Pro & Con: Does raising the minimum wage help the economy?

NO: Already cutting jobs, some industries will cut more workers. By Don Sabbarese In times of…

Georgia (Aug 11, 2009) — NO: Already cutting jobs, some industries will cut more workers.


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By Don Sabbarese

In times of recession, raising the minimum wage will lead to higher unemployment.

Ever since President Franklin Roosevelt convinced Congress to pass legislation in 1938 setting a minimum wage, the debate over whether a wage floor leads to loss of jobs has never been settled.

Last month, when the minimum wage went up to $7.25 — for the third time since 2007, increasing by more than 40 percent in two years — the debate flared up yet again.

While the new minimum is expected to lift the wages of many of the least skilled laborers and add much needed dollars to the economy, a higher minimum wage presents a set of problems at a time when many industries are facing sharp drops in demand and prices.

Complicating matters is the rise of Georgia’s unemployment rate from 4.5 percent to 10.7 percent in the last 18 months, an obvious indication that Atlanta’s labor market has transitioned from a tight market to one with tremendous excess supply.

Businesses in highly competitive industries such as fast food, restaurants and hotels, typically cut their labor costs to survive a recession; the less fortunate go out of business. These factors have contributed to one of the worst job markets Georgia has seen.

These industries are major employers of the demographic groups with the highest percent of low-wage and low-skill workers in the 16-19 age group and the subgroup of African-American teenagers, which have current unemployment levels of 24 percent and 38 percent, respectively.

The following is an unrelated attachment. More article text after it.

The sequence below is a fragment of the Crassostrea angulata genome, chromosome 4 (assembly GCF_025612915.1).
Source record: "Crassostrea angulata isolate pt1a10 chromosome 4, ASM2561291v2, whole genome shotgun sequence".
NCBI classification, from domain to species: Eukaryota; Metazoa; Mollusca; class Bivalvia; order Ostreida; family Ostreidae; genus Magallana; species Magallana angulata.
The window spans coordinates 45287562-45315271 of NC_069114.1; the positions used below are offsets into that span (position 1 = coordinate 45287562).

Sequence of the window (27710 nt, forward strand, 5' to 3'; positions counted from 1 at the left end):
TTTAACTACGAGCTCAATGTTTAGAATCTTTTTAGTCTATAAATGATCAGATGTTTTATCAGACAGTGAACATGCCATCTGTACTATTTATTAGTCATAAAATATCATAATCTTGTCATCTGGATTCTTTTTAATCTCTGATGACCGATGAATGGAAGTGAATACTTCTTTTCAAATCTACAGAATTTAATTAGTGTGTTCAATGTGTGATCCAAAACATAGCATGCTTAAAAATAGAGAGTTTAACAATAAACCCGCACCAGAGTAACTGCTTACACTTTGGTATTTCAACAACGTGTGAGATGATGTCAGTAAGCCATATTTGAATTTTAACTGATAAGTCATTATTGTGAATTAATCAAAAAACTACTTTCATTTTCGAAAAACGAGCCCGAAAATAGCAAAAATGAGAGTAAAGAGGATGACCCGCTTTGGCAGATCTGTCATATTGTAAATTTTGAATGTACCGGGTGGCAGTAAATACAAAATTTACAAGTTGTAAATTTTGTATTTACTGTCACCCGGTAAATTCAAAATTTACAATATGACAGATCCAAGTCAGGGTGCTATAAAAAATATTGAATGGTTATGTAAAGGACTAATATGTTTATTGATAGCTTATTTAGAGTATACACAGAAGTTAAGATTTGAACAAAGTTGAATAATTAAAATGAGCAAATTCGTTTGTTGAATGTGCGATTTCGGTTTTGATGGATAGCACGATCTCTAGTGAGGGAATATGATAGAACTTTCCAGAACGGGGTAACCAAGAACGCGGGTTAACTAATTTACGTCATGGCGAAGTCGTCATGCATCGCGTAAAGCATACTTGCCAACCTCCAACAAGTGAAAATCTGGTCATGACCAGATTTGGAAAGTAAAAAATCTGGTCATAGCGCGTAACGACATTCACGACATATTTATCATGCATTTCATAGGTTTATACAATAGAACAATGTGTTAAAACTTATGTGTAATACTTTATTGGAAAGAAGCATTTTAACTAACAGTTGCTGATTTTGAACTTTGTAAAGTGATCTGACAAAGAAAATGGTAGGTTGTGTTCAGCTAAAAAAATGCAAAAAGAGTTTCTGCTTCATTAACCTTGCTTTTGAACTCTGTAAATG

The critical policy consideration is whether or not raising the minimum wage for the lowest-paid and least skilled workers can be carried out without diminishing their job opportunities.

Unfortunately, the minimum wage policy is not fine-tuned. There are transitory teenage workers in the 16-19 age group who will move on to higher wages, but there are also permanent low-wage, low-skill workers who unfortunately will not.

The permanent low-wage workers are the most exposed to the loss of jobs through labor substitution. Employers of low-wage workers must calculate whether the cost of labor at the new, higher minimum wage exceeds the hourly value of what these workers produce.

If that’s the case, then employers will have an economic incentive to either substitute that worker with a more productive worker or replace him or her with capital.

In a recession, this inexorable process will ultimately exacerbate the unemployment level for these groups. For teenage workers living at home it is not a pressing issue.

But for single mothers, it can be overwhelming, regardless of subsidies such as the earned income tax credit and food stamps. Setting a price floor for the least skilled labor markets will limit job creation in the long run, which is an unfortunate reality for these workers.

Perhaps policy-makers should consider less market-intrusive policies, such as income subsidies, as an alternative for maintaining a livable wage.


Don Sabbarese, an economist, is director of the Econometric Center at the Michael J. Coles College of Business at Kennesaw State University.


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